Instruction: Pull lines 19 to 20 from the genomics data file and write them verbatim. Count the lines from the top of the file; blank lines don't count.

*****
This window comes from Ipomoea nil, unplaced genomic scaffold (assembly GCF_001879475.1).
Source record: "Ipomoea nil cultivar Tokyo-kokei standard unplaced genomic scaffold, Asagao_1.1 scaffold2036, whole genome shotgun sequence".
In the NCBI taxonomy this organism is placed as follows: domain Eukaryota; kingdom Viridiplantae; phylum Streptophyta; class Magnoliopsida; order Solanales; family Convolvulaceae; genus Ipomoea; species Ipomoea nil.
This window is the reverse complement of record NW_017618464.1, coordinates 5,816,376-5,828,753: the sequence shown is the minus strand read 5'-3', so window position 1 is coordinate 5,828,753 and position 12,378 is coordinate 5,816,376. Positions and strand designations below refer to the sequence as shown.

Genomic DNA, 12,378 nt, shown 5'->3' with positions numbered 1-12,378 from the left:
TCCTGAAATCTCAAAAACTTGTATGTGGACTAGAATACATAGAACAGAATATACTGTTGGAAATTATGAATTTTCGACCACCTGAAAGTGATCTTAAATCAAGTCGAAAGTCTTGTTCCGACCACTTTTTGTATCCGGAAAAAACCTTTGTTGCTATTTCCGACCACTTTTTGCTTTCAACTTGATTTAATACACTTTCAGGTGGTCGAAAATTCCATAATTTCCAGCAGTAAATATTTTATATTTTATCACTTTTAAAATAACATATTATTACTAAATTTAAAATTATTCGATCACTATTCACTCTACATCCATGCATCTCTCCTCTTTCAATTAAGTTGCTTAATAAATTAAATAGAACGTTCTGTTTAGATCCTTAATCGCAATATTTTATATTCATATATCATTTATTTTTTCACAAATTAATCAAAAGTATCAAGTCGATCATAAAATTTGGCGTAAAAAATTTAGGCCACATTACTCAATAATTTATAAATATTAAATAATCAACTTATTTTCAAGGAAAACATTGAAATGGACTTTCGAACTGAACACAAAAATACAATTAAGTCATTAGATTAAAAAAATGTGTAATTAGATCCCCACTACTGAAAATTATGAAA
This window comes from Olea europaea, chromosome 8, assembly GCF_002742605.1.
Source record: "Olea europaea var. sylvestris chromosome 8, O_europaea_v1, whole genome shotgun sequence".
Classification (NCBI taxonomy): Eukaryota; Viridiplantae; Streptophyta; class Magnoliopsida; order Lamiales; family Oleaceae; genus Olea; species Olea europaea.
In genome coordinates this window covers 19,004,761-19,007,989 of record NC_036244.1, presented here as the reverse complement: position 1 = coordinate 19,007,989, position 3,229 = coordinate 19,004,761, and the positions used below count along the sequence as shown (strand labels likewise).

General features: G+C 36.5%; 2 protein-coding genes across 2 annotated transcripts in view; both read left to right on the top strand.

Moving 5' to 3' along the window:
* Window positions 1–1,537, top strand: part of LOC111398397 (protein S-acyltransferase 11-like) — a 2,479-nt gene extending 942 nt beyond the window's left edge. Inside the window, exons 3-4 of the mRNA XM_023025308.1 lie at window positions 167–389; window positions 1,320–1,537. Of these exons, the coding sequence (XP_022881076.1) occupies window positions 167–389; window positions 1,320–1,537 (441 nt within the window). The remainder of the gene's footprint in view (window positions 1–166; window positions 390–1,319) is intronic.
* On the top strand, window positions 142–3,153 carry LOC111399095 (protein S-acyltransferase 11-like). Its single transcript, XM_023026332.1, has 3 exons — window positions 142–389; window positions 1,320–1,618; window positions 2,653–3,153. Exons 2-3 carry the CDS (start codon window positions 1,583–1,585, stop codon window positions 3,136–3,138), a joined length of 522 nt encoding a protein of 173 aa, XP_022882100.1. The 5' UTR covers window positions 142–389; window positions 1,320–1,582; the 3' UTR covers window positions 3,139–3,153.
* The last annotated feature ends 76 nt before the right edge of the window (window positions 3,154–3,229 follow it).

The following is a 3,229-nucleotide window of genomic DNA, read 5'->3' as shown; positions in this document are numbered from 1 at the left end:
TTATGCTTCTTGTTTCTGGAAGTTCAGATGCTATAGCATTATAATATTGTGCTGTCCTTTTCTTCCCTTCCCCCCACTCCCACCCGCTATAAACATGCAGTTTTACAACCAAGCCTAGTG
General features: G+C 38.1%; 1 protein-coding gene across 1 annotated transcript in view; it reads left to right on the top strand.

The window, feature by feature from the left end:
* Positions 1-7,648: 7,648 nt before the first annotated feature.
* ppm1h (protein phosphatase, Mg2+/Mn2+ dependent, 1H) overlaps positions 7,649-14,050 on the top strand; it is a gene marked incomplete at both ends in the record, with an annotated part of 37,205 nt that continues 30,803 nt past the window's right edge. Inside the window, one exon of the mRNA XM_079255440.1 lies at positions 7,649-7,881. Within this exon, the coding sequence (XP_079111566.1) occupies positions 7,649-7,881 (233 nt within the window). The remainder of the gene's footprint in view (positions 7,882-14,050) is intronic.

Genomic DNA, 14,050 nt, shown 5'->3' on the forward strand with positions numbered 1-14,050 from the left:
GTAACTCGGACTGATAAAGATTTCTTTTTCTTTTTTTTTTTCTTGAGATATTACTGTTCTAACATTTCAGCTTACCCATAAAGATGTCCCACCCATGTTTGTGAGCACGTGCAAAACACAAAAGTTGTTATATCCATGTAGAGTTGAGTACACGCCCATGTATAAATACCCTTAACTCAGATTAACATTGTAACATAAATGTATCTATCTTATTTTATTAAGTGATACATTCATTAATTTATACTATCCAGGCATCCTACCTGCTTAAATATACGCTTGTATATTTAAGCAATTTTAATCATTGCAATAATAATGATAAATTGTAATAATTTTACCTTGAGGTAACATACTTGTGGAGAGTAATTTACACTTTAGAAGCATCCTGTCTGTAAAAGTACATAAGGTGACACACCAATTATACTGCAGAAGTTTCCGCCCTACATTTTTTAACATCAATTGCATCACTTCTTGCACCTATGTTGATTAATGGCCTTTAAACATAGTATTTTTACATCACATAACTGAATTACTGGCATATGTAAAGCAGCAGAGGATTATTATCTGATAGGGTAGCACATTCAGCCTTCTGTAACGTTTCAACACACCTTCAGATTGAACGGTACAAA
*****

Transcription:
The window, feature by feature from the left end:
* Positions 1-7,648: 7,648 nt before the first annotated feature.